Peter of Castile
Peter the Cruel redirects here. It can refer to Peter I of Portugal. Peter, called the Cruel or the Just, was the king of Castile and León from 1350 to 1369. Peter was the last ruler of the main branch of the House of Ivrea. Peter was born in the defensive tower of the Monasterio de Santa María la Real de Las Huelgas in Burgos, Spain, his parents were Alfonso XI of Maria of Portugal. According to chancellor and chronicler Pero López de Ayala, he had a pale complexion, blue eyes and light blonde hair, he was accustomed to long, strenuous hours of work, lisped a little and "loved women greatly". He was well read and a patron of the arts, in his formative years he enjoyed entertainment and poetry. Peter began his reign when sixteen years old and subjected to the control of his mother and her favourites, he was to be married to daughter of Edward III of England. Since the plague had not yet entered England, it is that they understandably underestimated the danger. Joan, fourteen years old and Edward's favorite, by his own admission, soon contracted the disease and died.
Though at first controlled by his mother, Peter emancipated himself with the encouragement of the minister Alburquerque. Becoming attached to María de Padilla, he married her in secret in 1353. María turned him against Alburquerque. In the summer of 1353, the young king was coerced by his mother and the nobles into marrying Blanche of Bourbon; this marriage necessitated Peter's denying that he had married María, but his relationship with her continued and she bore him four children. He apparently went through the form of marriage with Juana de Castro, widow of Don Diego de Haro, convincing her that his previous marriage to Queen Blanche was a nullity; the bishops of Avila and Salamanca were asked to concur, were afraid to say otherwise. Peter and Juana were married in Cuellar, Juana was proclaimed Queen of Castile. After two nights he deserted her. A period of turmoil followed in effect imprisoned; the dissension within the party striving to coerce him enabled him to escape from Toro, where he was under observation, to Segovia.
In 1361, Queen Blanche died at Medina Sidonia. French historians claim; that year, Maria de Padilla died in Seville. From 1356 to 1366, Peter engaged in constant wars with Aragon in the "War of the Two Peters", in which he showed neither ability nor skill in his support of his English ally or Castilian interests in the Mediterranean against the French and Aragonese; the king of Aragon supported Peter's bastard brothers against him. It was during this period. In 1366 began the calamitous Castilian Civil War, which would see him dethroned, he was assailed by his bastard brother Henry of Trastámara at the head of a host of soldiers of fortune, including Bertrand du Guesclin and Hugh Calveley, abandoned the kingdom without daring to give battle, after retreating several times in the face of the oncoming armies. Peter fled with his treasury to Portugal, where he was coldly received by his uncle, King Peter I of Portugal, thence to Galicia, in the northern Iberian Peninsula, where he ordered the murder of Suero, the archbishop of Santiago, the dean, Peralvarez.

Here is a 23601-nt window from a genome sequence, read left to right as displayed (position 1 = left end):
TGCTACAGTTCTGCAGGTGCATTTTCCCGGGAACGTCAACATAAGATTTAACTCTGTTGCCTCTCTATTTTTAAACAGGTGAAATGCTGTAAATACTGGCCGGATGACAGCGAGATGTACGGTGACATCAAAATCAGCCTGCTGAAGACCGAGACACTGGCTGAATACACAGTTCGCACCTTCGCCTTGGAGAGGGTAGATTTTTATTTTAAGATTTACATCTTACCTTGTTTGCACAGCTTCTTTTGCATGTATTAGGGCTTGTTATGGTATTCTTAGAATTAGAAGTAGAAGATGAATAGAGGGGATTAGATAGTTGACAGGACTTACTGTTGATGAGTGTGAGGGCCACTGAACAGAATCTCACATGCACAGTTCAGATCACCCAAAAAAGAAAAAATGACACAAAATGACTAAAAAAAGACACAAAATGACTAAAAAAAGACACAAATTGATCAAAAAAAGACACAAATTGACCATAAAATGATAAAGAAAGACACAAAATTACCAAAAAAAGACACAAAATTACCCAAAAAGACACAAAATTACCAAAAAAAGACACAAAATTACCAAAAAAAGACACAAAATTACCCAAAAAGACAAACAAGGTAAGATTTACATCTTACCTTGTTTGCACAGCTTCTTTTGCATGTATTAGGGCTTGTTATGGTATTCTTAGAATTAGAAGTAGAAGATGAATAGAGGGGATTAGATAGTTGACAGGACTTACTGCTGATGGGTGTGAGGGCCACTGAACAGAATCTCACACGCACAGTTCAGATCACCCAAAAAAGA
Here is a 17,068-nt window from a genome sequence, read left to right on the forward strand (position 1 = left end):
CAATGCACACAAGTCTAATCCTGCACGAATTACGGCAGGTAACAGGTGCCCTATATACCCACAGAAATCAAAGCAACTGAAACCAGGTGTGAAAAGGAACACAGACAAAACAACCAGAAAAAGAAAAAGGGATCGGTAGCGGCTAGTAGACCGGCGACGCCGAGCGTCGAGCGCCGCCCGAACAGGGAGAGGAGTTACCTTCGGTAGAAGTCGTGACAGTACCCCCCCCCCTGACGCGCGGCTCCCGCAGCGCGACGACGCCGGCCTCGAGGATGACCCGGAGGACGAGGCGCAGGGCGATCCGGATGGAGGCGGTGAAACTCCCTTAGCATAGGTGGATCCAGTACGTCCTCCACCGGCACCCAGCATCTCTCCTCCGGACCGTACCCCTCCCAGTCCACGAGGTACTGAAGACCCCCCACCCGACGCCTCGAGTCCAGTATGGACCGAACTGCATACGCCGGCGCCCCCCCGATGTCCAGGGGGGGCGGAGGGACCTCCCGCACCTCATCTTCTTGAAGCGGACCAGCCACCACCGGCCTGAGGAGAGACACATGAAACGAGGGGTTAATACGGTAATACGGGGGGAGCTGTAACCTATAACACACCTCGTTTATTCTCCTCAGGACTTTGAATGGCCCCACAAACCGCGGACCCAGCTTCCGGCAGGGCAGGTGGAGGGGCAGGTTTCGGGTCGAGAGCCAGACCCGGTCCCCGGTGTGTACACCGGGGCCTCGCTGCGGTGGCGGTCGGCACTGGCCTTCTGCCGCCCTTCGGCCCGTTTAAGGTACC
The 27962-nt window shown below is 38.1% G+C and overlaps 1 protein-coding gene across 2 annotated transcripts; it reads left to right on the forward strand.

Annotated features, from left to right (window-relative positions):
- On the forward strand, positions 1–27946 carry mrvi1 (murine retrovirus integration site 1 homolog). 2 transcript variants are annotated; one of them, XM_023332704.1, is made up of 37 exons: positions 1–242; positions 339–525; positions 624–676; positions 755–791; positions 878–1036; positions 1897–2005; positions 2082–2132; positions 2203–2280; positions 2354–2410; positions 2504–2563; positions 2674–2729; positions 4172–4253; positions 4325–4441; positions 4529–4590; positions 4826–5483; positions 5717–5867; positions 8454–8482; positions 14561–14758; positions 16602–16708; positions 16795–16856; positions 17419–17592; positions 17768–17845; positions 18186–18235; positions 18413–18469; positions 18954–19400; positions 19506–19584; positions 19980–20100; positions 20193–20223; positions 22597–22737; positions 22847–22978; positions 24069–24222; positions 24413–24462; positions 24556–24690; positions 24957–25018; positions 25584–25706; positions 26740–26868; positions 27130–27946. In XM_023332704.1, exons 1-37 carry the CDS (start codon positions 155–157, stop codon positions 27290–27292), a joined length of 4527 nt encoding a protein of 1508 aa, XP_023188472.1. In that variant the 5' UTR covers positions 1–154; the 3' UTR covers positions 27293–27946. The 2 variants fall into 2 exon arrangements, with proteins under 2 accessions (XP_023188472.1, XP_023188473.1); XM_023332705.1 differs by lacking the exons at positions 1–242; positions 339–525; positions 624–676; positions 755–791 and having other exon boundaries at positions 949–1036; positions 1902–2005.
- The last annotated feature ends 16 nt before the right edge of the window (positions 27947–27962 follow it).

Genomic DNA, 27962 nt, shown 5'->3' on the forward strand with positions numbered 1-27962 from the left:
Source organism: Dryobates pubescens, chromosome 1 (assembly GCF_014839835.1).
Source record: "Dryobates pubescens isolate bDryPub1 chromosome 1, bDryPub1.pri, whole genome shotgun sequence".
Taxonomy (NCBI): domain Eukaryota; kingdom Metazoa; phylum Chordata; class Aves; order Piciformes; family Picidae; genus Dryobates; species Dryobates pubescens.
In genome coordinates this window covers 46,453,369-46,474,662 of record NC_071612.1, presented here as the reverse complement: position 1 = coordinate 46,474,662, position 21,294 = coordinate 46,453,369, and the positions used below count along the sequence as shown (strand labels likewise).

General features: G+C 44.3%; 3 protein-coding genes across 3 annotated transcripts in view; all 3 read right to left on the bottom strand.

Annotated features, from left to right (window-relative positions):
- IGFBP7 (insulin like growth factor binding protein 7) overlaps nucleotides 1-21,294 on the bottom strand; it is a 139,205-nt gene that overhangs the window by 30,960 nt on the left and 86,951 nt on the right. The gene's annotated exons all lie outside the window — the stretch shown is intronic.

Peter's rival Henry of Trastámara continuously depicted Peter as "King of the Jews", had some success in taking advantage of popular Castilian resentment towards the Jews. Henry of Trastámara instigated pogroms beginning a period of anti-Jewish riots and forced conversions in Castile that lasted from 1370 to 1390. Peter took forceful measures against this, including the execution of at least five anti-Jewish leaders of a riot; the prominence of Samuel ha-Levi, King Peter's treasurer, has been cited as evidence of Peter's supposed pro-Jewish sentiment, but Ha-Levi's success did not reflect the general experience of the Spanish Jewry in this period, marked by discrimination and pogroms. And Samuel's career, including his arrest and death by torture, shows that the opportunities for Jews were restricted to certain offices and positions whereas other forms of advancement were denied to them. In the summer of 1366, Peter took refuge with Edward, the Black Prince, who restored him to his throne in the following year after the Battle of Nájera.
But he disgusted his ally with his faithlessness and ferocity, as well as his failure to repay the costs of the campaign, as he had promised to do. The health of the Black Prince broke down, he left the Iberian Peninsula. Meanwhile, Henry of Trastámara returned to Castile in September, 1368; the cortes of the city of Burgos recognized him as King of Castile. Others followed, including Córdoba, Valladolid, Jaén. Galicia and Asturias, on the other hand, continued to support Peter; as Henry made his way toward Toledo, who had retreated to Andalusia, chose to confront him in battle. On 14 March 1369, the forces of Peter and Henry met at Montiel, a fortress controlled by the Order of Santiago. Henry prevailed with the assistance of Bertrand du Guesclin. Peter took refuge in the fortress